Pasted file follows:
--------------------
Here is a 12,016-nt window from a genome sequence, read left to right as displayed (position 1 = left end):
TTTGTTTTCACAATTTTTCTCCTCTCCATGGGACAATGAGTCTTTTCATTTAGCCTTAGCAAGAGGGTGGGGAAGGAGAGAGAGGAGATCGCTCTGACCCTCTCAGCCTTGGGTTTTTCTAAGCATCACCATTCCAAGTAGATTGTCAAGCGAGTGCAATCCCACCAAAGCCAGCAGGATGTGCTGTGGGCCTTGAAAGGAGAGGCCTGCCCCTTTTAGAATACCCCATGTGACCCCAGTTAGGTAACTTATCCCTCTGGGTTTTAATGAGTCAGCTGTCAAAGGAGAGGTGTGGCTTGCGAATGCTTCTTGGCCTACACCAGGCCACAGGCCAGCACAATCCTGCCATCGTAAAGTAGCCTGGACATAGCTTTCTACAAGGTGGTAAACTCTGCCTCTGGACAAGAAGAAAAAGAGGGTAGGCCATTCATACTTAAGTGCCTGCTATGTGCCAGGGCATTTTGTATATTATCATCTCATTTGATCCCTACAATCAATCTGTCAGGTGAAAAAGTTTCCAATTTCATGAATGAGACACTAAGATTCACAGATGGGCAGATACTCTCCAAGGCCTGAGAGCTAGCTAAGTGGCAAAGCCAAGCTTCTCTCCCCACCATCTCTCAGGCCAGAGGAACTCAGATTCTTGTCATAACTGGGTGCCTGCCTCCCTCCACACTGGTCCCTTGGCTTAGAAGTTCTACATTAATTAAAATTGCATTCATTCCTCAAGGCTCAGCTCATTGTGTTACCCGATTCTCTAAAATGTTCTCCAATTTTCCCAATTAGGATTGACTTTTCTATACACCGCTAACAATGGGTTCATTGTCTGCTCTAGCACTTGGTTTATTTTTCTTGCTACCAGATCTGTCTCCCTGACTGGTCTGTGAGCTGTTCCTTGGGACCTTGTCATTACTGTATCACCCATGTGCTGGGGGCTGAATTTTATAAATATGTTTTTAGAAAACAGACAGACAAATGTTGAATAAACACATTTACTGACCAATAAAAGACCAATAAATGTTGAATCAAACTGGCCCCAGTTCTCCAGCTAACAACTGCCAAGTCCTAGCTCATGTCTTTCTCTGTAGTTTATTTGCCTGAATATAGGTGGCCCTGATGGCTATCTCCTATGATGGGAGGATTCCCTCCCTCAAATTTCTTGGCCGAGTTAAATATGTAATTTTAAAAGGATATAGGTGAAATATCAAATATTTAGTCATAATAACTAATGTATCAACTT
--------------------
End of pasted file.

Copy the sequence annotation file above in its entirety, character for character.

Here is a 12,016-nt window from a genome sequence, read left to right as displayed (position 1 = left end):
TTTGTTTTCACAATTTTTCTCCTCTCCATGGGACAATGAGTCTTTTCATTTAGCCTTAGCAAGAGGGTGGGGAAGGAGAGAGAGGAGATCGCTCTGACCCTCTCAGCCTTGGGTTTTTCTAAGCATCACCATTCCAAGTAGATTGTCAAGCGAGTGCAATCCCACCAAAGCCAGCAGGATGTGCTGTGGGCCTTGAAAGGAGAGGCCTGCCCCTTTTAGAATACCCCATGTGACCCCAGTTAGGTAACTTATCCCTCTGGGTTTTAATGAGTCAGCTGTCAAAGGAGAGGTGTGGCTTGCGAATGCTTCTTGGCCTACACCAGGCCACAGGCCAGCACAATCCTGCCATCGTAAAGTAGCCTGGACATAGCTTTCTACAAGGTGGTAAACTCTGCCTCTGGACAAGAAGAAAAAGAGGGTAGGCCATTCATACTTAAGTGCCTGCTATGTGCCAGGGCATTTTGTATATTATCATCTCATTTGATCCCTACAATCAATCTGTCAGGTGAAAAAGTTTCCAATTTCATGAATGAGACACTAAGATTCACAGATGGGCAGATACTCTCCAAGGCCTGAGAGCTAGCTAAGTGGCAAAGCCAAGCTTCTCTCCCCACCATCTCTCAGGCCAGAGGAACTCAGATTCTTGTCATAACTGGGTGCCTGCCTCCCTCCACACTGGTCCCTTGGCTTAGAAGTTCTACATTAATTAAAATTGCATTCATTCCTCAAGGCTCAGCTCATTGTGTTACCCGATTCTCTAAAATGTTCTCCAATTTTCCCAATTAGGATTGACTTTTCTATACACCGCTAACAATGGGTTCATTGTCTGCTCTAGCACTTGGTTTATTTTTCTTGCTACCAGATCTGTCTCCCTGACTGGTCTGTGAGCTGTTCCTTGGGACCTTGTCATTACTGTATCACCCATGTGCTGGGGGCTGAATTTTATAAATATGTTTTTAGAAAACAGACAGACAAATGTTGAATAAACACATTTACTGACCAATAAAAGACCAATAAATGTTGAATCAAACTGGCCCCAGTTCTCCAGCTAACAACTGCCAAGTCCTAGCTCATGTCTTTCTCTGTAGTTTATTTGCCTGAATATAGGTGGCCCTGATGGCTATCTCCTATGATGGGAGGATTCCCTCCCTCAAATTTCTTGGCCGAGTTAAATATGTAATTTTAAAAGGATATAGGTGAAATATCAAATATTTAGTCATAATAACTAATGTATCAACTT